It’s been a catastrophic period for many small businesses that rely on in-person activities to thrive. From restaurants to gift shops to cleaning services, businesses have had to completely upend their normal strategies to figure out how to survive.

The main takeaway from all of them is flexibility. Things are not business as usual, and everyone is getting creative to make things work. Here are some creative strategies that resourceful small businesses are trying during social distancing.


Your existing clients may of not been able to make use of your products or services for example Salons, Barbers and Nail services have really been hit hard due to their social communication type of services.

Similarly, many local distilleries have shifted to making hand sanitisers. Some local businesses, are giving it away for free, which serves as a great marketing strategy to increase loyalty down the road. Others are selling hand sanitisers in order to keep their business operating during the crisis. It’s going so well that they’re actually selling out.


Many dine-in restaurants and bars are offering online ordering using Deliveroo or UberEats. But other brick-and-mortar businesses need something more personal.

When your business model involves people coming in to browse or interact with you, you need to figure out how to make that happen virtually.

Necker’s Toyland, a toy store in the U.S that’s been in business since 1948, also had to get creative. They’re offering a FaceTime browsing option, virtually walking kids around the store, so they can pick out something that’ll keep them busy during quarantine. Then they’re offering kerbside pickup or delivery to nearby towns.

By offering your services online, you retain existing customers during social distancing, while also potentially opening your market to people outside of your geographic area.


Some struggling businesses are partnering with other, less-affected businesses. Metro Bis has been selling prepared meals at a local food store to make up for the lack of business in-house. This partnership gives them a way to safely serve their customers.

At the same time, some struggling businesses are teaming up with each other. City Home, a home decor and design business has partnered with a local florist to offer an incentive to customers.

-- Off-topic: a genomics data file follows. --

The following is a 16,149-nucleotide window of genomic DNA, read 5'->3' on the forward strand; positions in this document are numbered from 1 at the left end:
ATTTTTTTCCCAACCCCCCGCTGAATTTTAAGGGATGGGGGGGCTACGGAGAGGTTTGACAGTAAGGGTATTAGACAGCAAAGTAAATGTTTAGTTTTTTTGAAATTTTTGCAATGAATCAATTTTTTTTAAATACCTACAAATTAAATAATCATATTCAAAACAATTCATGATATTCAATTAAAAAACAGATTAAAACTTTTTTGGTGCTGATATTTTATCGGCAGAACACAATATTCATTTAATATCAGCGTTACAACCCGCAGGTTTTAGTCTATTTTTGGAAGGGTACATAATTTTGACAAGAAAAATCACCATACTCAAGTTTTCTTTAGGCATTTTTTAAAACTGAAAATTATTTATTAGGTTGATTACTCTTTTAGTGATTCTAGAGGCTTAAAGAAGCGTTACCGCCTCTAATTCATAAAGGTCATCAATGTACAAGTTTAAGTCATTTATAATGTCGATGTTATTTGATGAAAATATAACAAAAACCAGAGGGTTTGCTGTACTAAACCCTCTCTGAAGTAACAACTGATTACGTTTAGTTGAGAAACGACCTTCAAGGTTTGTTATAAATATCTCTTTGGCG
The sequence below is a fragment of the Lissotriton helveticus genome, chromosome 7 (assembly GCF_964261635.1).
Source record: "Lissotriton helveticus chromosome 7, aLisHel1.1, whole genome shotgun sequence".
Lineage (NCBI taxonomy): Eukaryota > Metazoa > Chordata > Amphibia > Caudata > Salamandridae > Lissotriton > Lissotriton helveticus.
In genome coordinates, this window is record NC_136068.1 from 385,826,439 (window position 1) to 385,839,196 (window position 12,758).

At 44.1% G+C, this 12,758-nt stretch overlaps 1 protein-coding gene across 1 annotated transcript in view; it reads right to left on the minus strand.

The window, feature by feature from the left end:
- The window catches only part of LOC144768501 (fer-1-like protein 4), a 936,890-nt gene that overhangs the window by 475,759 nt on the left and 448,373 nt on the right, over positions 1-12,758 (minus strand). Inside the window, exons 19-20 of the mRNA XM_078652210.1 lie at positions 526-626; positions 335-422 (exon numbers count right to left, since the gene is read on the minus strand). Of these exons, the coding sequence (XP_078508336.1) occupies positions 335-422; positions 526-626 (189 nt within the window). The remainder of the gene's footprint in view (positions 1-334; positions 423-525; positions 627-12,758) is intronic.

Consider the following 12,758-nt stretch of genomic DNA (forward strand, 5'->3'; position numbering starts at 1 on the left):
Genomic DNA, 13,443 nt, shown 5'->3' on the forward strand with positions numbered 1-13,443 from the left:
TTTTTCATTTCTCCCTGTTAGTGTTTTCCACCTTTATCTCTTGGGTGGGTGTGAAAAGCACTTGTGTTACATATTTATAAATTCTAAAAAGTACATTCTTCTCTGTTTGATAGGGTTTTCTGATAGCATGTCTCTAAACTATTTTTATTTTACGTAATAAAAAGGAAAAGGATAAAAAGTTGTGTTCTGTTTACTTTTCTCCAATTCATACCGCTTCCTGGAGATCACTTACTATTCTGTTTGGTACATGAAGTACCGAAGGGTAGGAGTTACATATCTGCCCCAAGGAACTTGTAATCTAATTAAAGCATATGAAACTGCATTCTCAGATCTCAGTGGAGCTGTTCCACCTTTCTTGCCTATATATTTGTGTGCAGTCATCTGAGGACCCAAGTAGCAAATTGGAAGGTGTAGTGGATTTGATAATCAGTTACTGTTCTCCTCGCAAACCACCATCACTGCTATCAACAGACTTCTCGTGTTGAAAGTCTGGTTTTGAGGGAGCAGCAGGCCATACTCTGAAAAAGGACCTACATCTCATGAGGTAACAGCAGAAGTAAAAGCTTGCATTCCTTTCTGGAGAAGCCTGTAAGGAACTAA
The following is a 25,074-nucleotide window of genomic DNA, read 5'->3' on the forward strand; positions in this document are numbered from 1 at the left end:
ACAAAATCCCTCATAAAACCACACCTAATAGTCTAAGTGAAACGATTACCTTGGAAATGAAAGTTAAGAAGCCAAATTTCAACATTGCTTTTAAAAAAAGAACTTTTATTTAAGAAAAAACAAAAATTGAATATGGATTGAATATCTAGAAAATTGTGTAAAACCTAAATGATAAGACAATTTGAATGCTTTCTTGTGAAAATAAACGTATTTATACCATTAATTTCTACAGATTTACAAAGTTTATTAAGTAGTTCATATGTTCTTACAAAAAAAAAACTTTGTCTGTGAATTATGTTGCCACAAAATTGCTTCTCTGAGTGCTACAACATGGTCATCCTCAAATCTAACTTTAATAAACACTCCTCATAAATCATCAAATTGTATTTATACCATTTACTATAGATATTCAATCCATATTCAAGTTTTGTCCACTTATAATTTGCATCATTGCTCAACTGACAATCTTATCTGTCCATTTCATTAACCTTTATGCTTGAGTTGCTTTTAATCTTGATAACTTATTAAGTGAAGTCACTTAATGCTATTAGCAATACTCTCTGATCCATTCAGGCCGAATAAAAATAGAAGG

The home decor customers will receive a surprise bouquet from local florist with their delivery. For City Home, the promotion serves as an incentive to purchase. But the Florist benefits, too: it’s a new marketing channel, targeting customers who have a vested interest in home decor and would be likely to purchase flowers to brighten a room.


Your customers may not be buying from you right now, but you’ll need them more than ever once things settle down and they can come back to you. That’s why it’s so important to stay connected through online. Here are a few ways to make that happen.

1. Send an email
Email your customers to let them know how they can get your product or service during this time. Are you doing local pickup? Offering virtual consults?

2. Update your website
Of course, an email will only reach the people whose contact info you have. For everyone else, you need to update your website. Check out Lavish for their unique creative designs and effective online marketing strategies.

Don’t have a website? Create a Facebook page to get some visibility and give people insight into what you’re up to. FGX shows exactly the engagements required even with a small audience.

They need to know what you are—or aren’t—offering. If you’re still operating in some way, make that clear front and centre on your homepage, so you don’t miss out on potential business. If you’re completely out of commission, let people know why: by showing that you’re prioritising the safety of your employees and community, people might be more likely to support you when things settle down.

3. Ask for ideas

No one knows better what your customers want than your customers themselves. Everyone is dealing with social distancing differently, so it can benefit you to just ask—what do folks want from your business right now?

Letting your customers guide your crisis strategy ensures that you’re providing products and services people want. Plus, it allows you to continue to market and connect with your customers even when they’re not coming into your store.


While business is slow, you can use the time to figure out what you can streamline for when your business is back in action.

Businesses that aren’t automated I would highly advise getting started as it will save you time and money. 

If you’re not sure where to start, there are a few kinds of tasks that are ripe for automation:

  • Tasks you have to do frequently or on a schedule
  • Tasks that involve moving information between apps
  • Boring tasks that don’t require higher-order thinking
  • Tasks that take you away from what you really want to be doing
  • Automating your processes will help you now if you’re short-staffed, but it’ll also pay dividends in the long run.

Also invest now for future gains is through your content marketing. Creating high quality content is something you can do by yourself, on your own schedule. You can send it to your email list and post it on social, keeping your customers engaged during social distancing.

Corrie Beth Hogg, an author and master maker, got creative with her content marketing. She created a free colouring page that people could print out and colour during quarantine.

This is a challenging time for small businesses, and there’s no one-size-fits-all solution. Try some of the strategies above, and don’t forget that there are ways to succeed. 

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